Canada - Tanzania Relations
Diplomatic Relations and Official Representation
Canada established diplomatic relations with Tanzania (then Tanganyika) in 1961 following its independence.
In Tanzania, Canada is represented by the Canadian High Commission in Dar es Salaam. The Canadian High Commission in Dar es Salaam is also accredited to the Republic of Zambia, the Union of Comoros and the Republic of Seychelles. Tanzania is represented in Canada by a High Commission in Ottawa.
On October 25, 2015, President John Magufuli won his first five year term in office extending the reign of the Chama Cha Mapinduzi (CCM) political party, which has been in power since 1961. The next general election will take place in 2020.
Canada values the stabilizing role Tanzania plays through its active involvement in the African Union and the Southern African Development Community (SADC). Tanzania also plays a positive role in the Great Lakes Region, hosting the East African Community as well as the Mechanism for International Criminal Tribunal in Arusha, after having hosted the International Criminal Tribunal for Rwanda throughout its tenure in Arusha as well.
Tanzania contributes more than 2000 personnel to seven UN peacekeeping missions, including to Darfur under the AU/UN Operation (UNAMID). Its largest deployment is to MONUSCO in the Democratic Republic of Congo (DRC) where it contributes troops, and previously commanded, the mission’s Force Intervention Brigade, mandated to neutralize armed groups in eastern DRC. Tanzania currently ranks 13 out 124 troop contributing countries to UN missions.
Since the 1960s, Canada has supported training for Tanzania’s armed forces. To date, over 850 officers have been trained through the Military Training and Cooperation Program. In 2014, Canada contributed $1.3 million to build the new Tanzanian Peacekeeping Training Center in Dar es Salaam.
Tanzania is one of the largest recipients of Canada's development assistance. Canada’s support aims to advance the Government of Tanzania’s development priorities, notably in health, education and private sector development. Canada is among the largest bilateral donors in the health sector, including significant support in maternal, newborn and child health. Canada is a strong supporter of sustainable economic growth with a particular emphasis on the extractive industries, which includes support to the Tanzania Extractive Industries Transparency Initiative and the Tanzania Minerals Audit Agency.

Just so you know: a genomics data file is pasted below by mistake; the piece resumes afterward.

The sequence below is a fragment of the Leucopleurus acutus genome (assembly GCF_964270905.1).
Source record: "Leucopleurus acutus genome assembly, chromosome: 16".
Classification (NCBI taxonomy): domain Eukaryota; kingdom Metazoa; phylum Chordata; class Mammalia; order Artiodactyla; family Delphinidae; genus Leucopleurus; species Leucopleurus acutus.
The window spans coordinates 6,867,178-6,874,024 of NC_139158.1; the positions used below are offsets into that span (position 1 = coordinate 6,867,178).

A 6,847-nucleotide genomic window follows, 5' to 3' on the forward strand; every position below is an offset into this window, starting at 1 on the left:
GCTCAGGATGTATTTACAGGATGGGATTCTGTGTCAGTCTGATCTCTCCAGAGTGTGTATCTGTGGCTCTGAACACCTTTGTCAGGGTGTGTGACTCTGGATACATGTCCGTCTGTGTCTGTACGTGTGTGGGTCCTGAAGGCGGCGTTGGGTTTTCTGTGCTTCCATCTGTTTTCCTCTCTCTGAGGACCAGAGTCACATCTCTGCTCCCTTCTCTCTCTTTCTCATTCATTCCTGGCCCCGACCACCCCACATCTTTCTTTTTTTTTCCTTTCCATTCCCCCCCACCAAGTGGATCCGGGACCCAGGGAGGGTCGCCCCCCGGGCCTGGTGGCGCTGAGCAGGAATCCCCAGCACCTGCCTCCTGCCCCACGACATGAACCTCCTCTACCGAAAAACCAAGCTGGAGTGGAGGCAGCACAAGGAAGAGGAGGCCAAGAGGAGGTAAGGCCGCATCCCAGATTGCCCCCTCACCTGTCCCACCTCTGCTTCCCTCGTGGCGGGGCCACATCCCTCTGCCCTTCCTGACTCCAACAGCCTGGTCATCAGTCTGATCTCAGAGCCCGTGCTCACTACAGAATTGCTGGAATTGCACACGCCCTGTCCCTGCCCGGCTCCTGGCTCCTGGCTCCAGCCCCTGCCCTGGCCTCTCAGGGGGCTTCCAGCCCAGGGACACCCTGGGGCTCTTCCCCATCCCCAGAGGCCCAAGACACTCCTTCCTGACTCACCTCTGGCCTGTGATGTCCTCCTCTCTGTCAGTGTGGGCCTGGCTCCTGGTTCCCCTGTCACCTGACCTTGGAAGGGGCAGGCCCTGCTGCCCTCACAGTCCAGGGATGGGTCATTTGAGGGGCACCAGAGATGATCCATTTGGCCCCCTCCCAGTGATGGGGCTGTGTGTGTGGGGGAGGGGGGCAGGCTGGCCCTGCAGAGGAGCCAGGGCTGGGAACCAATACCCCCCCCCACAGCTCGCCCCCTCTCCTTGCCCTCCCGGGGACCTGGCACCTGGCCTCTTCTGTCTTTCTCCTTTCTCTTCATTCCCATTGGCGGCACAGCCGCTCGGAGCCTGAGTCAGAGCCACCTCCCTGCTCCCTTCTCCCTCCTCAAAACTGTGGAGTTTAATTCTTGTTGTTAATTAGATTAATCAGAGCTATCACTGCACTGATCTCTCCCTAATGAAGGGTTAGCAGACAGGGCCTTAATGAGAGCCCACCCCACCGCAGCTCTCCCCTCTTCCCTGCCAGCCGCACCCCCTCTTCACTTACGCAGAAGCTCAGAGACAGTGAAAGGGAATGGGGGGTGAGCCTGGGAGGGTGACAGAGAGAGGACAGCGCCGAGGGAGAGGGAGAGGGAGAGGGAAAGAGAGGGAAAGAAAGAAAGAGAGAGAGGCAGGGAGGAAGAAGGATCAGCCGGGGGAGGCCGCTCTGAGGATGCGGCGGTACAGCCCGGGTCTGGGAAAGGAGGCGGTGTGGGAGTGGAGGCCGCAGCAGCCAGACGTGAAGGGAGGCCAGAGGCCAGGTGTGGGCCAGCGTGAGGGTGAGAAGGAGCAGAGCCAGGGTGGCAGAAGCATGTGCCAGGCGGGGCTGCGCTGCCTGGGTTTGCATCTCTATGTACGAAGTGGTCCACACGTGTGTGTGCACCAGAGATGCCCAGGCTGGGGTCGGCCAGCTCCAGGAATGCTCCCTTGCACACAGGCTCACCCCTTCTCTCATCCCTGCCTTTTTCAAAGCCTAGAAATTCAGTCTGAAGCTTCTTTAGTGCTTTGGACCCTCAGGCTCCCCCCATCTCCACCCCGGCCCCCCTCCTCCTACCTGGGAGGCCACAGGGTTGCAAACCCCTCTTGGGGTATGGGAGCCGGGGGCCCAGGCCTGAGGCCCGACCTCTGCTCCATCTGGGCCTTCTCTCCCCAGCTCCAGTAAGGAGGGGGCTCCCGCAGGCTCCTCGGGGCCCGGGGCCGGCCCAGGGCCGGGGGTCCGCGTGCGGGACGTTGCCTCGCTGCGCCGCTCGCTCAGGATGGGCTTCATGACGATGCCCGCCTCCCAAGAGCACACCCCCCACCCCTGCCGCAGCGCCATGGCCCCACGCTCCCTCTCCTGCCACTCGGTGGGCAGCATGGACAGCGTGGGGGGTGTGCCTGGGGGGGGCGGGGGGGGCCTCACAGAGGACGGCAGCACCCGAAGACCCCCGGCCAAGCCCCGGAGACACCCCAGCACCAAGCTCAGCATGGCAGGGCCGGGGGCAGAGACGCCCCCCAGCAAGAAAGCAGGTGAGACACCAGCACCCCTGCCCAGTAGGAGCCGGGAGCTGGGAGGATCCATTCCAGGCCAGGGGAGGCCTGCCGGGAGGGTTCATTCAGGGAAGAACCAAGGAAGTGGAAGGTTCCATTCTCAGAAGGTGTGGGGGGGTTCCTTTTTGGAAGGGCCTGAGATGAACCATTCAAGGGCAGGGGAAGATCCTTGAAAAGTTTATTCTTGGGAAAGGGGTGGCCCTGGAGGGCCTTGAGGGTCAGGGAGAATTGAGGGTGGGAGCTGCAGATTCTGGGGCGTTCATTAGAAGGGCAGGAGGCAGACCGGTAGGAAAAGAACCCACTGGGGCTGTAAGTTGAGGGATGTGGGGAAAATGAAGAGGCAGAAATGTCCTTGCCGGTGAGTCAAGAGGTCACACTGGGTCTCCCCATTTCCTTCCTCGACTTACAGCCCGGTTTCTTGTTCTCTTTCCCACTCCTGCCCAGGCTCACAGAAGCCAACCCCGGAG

Tanzania has been a "country of focus" for Canada’s development programming since 2009. In 2013/14, Canada’s international assistance to Tanzania through all channels totalled $180 million. Canada has contributed more than $1 billion in development assistance to Tanzania since its independence.
Tanzania is of growing importance to Canadian companies: Canadian mining companies are among the largest foreign investors in Tanzania. Due to issues of commercial confidentiality, official Canadian direct investment figures for Tanzania are not available. A bilateral Foreign Investment Promotion and Protection Agreement (FIPA) came into force in December 2013.
Tanzania has been identified as a priority market for Canadian businesses. Business opportunities for Canadian companies exist in power, renewable energy, mining, and the emerging oil and gas sector; particularly the latter, with Tanzania reporting proven natural gas reserves in excess of 55 trillion cubic feet.
Two-way merchandise trade reached $116.7 million in 2014, consisting of $73.2 million in exports to, and approximately $43.5 million in imports from Tanzania. In the framework of Canada’s Market Access Initiative for Least Developed Countries, Tanzania has duty-free access to the Canadian market for almost all commodities.
Canada is a strong advocate for corporate social responsibility (CSR) in Tanzania, having sponsored CSR conferences with strong participation from the Tanzanian Government, the business community and civil society organizations.
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